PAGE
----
By Jesse Cinquini
In today’s NBA, a majority of team defenses are predicated on constant switching. The Miami Heat, guided by old-fashioned head coach Eric Spoelstra, are one of few exceptions. If playing at the league’s fourth-slowest pace doesn’t scream archaic, the Heat also utilized a 2-3 zone defense this season. You’ll see teams playing zone quite frequently at the college and high school levels, but it’s a somewhat lost art in the pros. Miami was able to see tremendous success when implementing their trademark scheme though, and against top-tier competition, no less.
What is a 2-3 zone exactly? To put it simply, it consists of two players positioned near the top of the key while the other three are behind to account for the corners and painted area. Its purpose is to protect the interior as well as the lane. That being said, the 2-3 is not without its weak spots. Its vulnerable to clubs with a plethora of capable outside shooters, as the zone can leave open areas on the wings and high post. With this in mind, it shouldn’t come as a surprise that the Philadelphia 76ers (a squad notorious for their lack of perimeter threats) struggled to put points on the board at times against Miami.
One of the Sixers two losses at Wells Fargo Center this season came at the hands of the Heat on Dec. 18, who wreaked havoc and forced turnovers with their zone strategy. Miami’s pressure led to 13 Philadelphia blunders, and the team operated in a 2-3 for a total of 39 defensive possessions. While playing zone, the Heat limited their opponent to 38 percent shooting from the field including 7-for-21 from distance. It’s evident that the 76ers were discombobulated and uncomfortable; they had no answer for a scheme that mitigated their greatest strength on offense: interior scoring. Keeping Joel Embiid and Ben Simmons from away from the inside is no simple task, but it’s safe to say the Heat were victorious in accomplishing this feat.
Miami rolled out the zone on a nightly basis; it wasn’t exclusively reserved for Philly (or other sub-par outside shooting teams). As I already alluded to, zone defenses aren’t common in the NBA. Consequently, the opposition was oftentimes left unsure of how to crack Miami’s. Big league coaches likely aren’t prepping their guys to combat a 2-3; there are plenty of defensive schemes that are used with more frequency, so it wouldn’t be necessary to do so. Although, I’d argue it’s necessary for whoever takes on the Heat in the postseason. Opponent’s unfamiliarity with zone defenses and how to exploit them certainly gave the Heat an advantage.
Just because the zone has been effective doesn’t mean the Heat should run it all the time, though. Part of what made the 2-3 so lethal was the fact that Miami would leave the defense guessing as to when they’d employ it. Coach Spoelstra still used man-to-man coverage for a majority of possessions. He recognized that if the Heat played zone every time down the court, they’d become predictable. Not to mention opponents would develop a better feel for how to carve up the coverage if they constantly went up against it. Because of this, Miami would be wise to keep their 2-3 zone usage to under 20 percent of their total possessions on any given night. That way, the opposition will be on their toes and have to adjust on the fly to whatever sort of alternate schemes Spo throws out of his back pocket.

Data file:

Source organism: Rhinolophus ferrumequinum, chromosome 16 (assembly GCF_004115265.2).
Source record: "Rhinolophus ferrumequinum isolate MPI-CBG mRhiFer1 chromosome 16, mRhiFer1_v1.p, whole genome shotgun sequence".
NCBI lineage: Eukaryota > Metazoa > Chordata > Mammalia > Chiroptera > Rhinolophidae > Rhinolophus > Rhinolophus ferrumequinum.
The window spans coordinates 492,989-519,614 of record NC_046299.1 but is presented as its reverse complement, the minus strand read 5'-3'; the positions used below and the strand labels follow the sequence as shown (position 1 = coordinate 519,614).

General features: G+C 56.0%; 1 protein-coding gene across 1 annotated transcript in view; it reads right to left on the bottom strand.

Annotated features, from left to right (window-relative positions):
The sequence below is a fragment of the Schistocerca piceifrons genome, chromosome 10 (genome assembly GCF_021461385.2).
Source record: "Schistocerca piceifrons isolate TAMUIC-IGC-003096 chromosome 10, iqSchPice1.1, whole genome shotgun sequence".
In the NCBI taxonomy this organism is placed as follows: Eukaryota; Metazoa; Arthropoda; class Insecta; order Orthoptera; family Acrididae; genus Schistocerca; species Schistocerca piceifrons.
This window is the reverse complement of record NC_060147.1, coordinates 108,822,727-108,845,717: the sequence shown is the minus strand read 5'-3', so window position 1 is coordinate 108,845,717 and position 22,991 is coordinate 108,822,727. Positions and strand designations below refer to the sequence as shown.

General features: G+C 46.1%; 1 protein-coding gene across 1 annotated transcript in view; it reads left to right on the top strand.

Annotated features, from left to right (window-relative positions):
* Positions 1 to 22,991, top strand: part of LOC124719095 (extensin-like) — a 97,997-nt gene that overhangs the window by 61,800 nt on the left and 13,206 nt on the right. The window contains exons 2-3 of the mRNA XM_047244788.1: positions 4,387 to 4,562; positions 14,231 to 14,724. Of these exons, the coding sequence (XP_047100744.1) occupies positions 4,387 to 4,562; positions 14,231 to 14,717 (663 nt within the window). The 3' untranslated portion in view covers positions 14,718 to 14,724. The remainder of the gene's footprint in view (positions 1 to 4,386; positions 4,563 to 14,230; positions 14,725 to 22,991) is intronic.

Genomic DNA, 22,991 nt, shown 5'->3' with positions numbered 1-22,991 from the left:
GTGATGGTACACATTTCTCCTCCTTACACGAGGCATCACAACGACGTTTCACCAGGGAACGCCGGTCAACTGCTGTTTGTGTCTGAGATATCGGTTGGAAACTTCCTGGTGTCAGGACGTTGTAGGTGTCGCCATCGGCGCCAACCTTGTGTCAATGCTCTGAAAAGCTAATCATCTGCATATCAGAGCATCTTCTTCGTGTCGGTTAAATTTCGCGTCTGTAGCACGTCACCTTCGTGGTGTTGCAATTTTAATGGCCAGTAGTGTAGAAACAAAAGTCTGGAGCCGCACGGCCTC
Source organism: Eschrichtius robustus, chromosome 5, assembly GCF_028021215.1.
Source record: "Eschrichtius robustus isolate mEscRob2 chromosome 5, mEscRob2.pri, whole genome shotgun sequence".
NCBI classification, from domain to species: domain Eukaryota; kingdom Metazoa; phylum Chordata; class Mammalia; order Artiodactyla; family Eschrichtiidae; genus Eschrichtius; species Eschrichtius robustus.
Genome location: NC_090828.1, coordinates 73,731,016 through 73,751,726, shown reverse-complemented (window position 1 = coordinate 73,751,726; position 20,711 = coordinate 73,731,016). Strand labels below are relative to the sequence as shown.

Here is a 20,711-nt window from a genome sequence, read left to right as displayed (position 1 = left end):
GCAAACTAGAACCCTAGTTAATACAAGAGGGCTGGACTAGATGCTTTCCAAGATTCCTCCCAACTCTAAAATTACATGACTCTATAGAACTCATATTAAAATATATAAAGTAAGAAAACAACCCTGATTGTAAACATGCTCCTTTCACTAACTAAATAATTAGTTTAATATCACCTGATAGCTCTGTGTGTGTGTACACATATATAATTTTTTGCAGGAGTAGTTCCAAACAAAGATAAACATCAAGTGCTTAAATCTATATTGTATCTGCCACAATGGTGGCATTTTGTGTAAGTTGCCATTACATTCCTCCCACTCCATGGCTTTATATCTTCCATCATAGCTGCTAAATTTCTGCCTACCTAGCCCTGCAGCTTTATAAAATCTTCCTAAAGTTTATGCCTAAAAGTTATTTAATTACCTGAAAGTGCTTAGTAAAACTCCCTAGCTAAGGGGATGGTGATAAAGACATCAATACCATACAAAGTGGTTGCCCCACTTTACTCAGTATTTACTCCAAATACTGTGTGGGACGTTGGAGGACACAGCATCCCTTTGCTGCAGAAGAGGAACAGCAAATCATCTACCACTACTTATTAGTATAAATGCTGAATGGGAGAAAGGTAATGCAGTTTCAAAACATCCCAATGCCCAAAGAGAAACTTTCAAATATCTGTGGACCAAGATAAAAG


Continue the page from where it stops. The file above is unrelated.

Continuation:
2-3 Zone In Action (Film)
Here at The Playgrounder, we pride ourselves on adding insightful tape to our pieces. Sometimes video provides a better explanation than words ever could. That’s why this section will feature a compilation of Miami’s stingiest defensive possessions whilst functioning under their patented 2-3 zone. Letters and numbers alone simply don’t do it enough justice.
There are two important takeaways from the film above. Firstly, team-wide defensive prowess has a lot to do with coaching. Spoelstra’s basketball genius rubs off on the entire roster; he has his guys in sync and communicating on defense. Everyone on the court for Miami knows exactly where to be. Players such as Derrick Jones Jr. and Goran Dragic aren’t known as perimeter lockdowns, but they both showcased an encouraging amount of effort and intensity in the compilation. As long as Spoelstra remains at the helm, Heat faithful should rest easy — because his presence guarantees that they’ll continue to rank among the league’s top defenses for seasons to come.
Secondly, the Heat’s guards and wings were tremendous at contesting perimeter jumpers when in the 2-3 zone. Even though the formation is traditionally weak against marksmen-filled ball clubs, Miami’s constant player movement resulted in a ton of excellent closeouts and missed shots. The Heat are exceptionally quick to contest open shooters in the half court. If opponents head into a playoff matchup with Jimmy Butler and crew assuming they’ll be able to let it fly from beyond unchallenged — they’re in for a rude awakening.
In short, the 2-3 zone defense should be Miami’s go-to scheme if they are in need of a stop with the game on the line. It’s capable of completely destroying a foe’s rhythm on the offensive end. The Heat don’t possess the star studded casts of the Raptors, Celtics, or Bucks, so to pull off an upset they must do it with their defensive chops. It’s Miami’s only hope for a lengthy postseason run in Orlando.